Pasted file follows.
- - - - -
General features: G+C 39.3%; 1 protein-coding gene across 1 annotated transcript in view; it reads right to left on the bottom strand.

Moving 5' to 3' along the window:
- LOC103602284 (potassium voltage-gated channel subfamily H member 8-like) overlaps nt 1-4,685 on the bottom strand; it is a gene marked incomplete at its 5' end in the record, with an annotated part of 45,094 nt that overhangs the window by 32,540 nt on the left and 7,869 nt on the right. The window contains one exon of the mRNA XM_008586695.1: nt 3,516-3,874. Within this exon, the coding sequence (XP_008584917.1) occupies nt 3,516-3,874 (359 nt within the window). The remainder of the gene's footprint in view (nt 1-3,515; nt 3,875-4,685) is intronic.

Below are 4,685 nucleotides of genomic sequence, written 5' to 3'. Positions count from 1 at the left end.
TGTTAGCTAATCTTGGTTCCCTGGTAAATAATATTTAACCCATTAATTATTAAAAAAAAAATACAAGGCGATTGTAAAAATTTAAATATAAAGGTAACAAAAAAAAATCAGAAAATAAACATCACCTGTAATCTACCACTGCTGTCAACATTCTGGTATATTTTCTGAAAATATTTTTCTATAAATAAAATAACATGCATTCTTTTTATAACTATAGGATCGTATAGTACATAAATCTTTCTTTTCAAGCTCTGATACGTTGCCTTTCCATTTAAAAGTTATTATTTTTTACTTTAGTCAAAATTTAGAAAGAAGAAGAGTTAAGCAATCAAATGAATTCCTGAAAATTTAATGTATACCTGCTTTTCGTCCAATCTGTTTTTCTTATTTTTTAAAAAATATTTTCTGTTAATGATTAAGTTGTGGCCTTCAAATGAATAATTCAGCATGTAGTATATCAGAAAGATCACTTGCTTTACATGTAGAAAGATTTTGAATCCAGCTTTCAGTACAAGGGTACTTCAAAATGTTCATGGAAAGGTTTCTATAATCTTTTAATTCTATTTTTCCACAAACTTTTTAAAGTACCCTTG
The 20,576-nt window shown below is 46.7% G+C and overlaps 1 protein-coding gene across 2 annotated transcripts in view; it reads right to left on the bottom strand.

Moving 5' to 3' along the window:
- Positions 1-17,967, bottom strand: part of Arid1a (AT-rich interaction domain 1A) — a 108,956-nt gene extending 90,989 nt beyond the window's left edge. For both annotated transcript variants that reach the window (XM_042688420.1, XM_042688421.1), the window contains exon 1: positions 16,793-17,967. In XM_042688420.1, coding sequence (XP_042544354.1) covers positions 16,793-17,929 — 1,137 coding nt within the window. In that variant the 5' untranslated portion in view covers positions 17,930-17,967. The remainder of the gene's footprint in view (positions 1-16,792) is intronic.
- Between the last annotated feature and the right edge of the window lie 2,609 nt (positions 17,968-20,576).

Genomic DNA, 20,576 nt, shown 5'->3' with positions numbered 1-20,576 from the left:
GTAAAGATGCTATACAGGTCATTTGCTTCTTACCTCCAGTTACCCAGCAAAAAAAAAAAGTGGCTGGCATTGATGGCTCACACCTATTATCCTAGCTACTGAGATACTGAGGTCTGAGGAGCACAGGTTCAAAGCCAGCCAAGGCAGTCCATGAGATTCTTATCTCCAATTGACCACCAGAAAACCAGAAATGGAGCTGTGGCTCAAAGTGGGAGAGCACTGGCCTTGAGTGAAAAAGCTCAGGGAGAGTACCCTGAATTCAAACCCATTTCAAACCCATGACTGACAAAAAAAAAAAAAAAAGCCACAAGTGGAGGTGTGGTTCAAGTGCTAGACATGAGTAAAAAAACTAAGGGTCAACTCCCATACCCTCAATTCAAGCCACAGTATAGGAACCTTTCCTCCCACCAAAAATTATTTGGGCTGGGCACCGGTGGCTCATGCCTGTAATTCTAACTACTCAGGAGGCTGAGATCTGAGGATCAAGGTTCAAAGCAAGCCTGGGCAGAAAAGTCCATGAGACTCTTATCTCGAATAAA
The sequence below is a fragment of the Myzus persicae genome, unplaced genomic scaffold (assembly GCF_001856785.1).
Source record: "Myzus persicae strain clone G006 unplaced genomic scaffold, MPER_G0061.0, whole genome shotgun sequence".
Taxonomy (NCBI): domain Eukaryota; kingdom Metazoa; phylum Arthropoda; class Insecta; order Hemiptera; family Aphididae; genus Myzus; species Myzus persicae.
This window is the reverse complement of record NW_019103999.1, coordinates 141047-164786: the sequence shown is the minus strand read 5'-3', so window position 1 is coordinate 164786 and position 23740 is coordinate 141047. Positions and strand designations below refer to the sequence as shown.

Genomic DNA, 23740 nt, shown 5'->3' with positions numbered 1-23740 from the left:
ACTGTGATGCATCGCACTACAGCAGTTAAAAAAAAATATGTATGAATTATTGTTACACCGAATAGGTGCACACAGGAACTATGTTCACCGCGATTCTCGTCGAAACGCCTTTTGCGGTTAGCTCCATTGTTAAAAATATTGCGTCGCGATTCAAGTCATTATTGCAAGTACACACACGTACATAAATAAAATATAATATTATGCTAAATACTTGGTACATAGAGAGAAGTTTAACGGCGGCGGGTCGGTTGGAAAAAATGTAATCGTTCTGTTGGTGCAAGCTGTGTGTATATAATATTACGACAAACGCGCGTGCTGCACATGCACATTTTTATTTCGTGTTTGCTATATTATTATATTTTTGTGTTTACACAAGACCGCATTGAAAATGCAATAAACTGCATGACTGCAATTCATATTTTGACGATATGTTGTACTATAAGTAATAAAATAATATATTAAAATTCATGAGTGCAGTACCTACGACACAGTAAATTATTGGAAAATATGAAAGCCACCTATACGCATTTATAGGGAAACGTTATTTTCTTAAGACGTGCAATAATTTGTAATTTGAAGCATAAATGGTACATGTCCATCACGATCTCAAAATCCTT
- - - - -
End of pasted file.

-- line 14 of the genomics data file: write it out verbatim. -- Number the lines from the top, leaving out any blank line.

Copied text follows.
Taxonomy (NCBI): domain Eukaryota; kingdom Metazoa; phylum Arthropoda; class Insecta; order Hemiptera; family Aphididae; genus Myzus; species Myzus persicae.